Optically Pumped Lasing from Hybrid Perovskite Light-Emitting Diodes

Hoyeon Kim, Kwangdong Roh, John P. Murphy, Lianfeng Zhao, William B. Gunnarsson, Elena Longhi, Stephen Barlow, Seth R. Marder, Barry P. Rand, Noel C. Giebink

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50 Scopus citations


Electrically pumped lasing from hybrid organic–inorganic metal-halide perovskite semiconductors could lead to nonepitaxial diode lasers that are tunable throughout the visible and near-infrared spectrum; however, a viable laser diode architecture has not been demonstrated to date. Here, an important step toward this goal is achieved by demonstrating two distinct distributed feedback light-emitting diode architectures that achieve low threshold, optically pumped lasing. Bottom- and top-emitting perovskite light-emitting diodes are fabricated on glass and Si substrates, respectively, using a polydimethylsiloxane stamp in the latter case to nanoimprint a second-order distributed feedback grating directly into the methylammonium lead iodide active layer. The devices exhibit room temperature thresholds as low as ≈6 µJ cm−2, a peak external quantum efficiency of ≈0.1%, and a maximum current density of ≈2 A cm−2 that is presently limited by degradation associated with excessive leakage current. In this low current regime, electrical injection does not adversely affect the optical pump threshold, leading to a projected threshold current density of ≈2 kA cm−2. Operation at low temperature can significantly decrease this threshold, but must overcome extrinsic carrier freeze-out in the doped organic transport layers to maintain a reasonable drive voltage.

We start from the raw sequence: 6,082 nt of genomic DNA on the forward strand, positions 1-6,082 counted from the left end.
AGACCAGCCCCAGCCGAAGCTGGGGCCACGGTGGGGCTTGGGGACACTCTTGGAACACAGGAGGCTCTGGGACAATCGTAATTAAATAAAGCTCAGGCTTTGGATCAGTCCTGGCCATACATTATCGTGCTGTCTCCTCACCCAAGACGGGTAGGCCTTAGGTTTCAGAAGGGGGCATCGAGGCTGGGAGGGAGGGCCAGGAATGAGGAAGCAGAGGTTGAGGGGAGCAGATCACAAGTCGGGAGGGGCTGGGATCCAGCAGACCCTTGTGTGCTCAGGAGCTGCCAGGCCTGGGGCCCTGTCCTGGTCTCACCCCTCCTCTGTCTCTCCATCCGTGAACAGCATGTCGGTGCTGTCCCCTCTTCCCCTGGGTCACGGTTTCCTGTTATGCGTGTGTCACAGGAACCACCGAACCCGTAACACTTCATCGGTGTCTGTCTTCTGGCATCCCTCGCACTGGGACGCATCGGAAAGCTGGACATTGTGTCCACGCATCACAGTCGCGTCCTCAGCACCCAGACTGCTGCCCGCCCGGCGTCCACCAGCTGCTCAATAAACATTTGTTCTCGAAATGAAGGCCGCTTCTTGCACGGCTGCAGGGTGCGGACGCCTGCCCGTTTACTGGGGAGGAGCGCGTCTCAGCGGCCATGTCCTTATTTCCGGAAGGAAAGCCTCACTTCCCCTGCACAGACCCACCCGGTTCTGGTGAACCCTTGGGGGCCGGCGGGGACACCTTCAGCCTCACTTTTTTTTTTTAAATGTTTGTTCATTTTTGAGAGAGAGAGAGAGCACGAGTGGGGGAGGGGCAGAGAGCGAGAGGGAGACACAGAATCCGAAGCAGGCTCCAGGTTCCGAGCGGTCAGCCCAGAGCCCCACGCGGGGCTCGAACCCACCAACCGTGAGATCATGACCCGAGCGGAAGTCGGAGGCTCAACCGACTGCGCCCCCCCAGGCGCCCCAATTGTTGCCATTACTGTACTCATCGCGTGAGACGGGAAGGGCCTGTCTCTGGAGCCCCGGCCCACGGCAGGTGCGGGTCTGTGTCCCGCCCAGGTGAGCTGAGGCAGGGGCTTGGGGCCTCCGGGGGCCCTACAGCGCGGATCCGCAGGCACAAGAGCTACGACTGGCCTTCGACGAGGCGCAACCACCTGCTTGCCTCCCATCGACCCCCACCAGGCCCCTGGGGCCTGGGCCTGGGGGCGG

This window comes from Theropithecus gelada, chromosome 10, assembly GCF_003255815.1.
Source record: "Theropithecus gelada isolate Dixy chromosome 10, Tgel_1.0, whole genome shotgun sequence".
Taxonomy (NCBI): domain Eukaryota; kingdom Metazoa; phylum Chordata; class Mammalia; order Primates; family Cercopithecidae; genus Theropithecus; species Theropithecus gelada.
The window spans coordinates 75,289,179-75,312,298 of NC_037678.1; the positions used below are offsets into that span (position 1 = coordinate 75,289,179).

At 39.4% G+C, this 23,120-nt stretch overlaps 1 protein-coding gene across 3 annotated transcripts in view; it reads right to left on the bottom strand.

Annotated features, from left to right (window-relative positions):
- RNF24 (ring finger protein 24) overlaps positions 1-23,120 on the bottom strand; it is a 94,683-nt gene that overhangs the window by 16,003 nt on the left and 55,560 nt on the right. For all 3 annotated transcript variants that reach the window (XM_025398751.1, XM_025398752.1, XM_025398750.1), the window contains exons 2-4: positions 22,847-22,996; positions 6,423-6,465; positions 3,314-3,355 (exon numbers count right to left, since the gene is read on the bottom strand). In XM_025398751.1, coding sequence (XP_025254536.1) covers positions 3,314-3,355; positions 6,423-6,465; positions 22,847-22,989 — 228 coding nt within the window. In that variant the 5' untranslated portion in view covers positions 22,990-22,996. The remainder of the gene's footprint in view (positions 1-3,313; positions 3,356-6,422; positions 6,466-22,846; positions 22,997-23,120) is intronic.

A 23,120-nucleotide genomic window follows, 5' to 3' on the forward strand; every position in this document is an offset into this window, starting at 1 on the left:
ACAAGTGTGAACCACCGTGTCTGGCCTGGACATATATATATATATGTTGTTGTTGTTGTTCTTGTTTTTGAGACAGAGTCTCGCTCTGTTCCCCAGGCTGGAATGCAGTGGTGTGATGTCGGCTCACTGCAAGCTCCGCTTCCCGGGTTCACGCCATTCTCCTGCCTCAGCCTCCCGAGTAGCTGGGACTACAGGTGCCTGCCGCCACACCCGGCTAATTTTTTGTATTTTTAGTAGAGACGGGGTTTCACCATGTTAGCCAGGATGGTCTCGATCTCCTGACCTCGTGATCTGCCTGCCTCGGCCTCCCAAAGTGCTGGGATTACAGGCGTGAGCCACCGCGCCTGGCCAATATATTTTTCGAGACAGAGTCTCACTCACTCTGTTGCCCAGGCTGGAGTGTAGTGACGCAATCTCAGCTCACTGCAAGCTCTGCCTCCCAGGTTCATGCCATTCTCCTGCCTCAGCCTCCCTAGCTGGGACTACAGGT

Original languageEnglish
Article number1901297
JournalAdvanced Optical Materials
Issue number1
StatePublished - 1 Jan 2020

Bibliographical note

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© 2019 WILEY-VCH Verlag GmbH & Co. KGaA, Weinheim


  • distributed feedback lasers
  • hybrid organic–inorganic perovskites
  • light-emitting diodes
  • nanoimprinting


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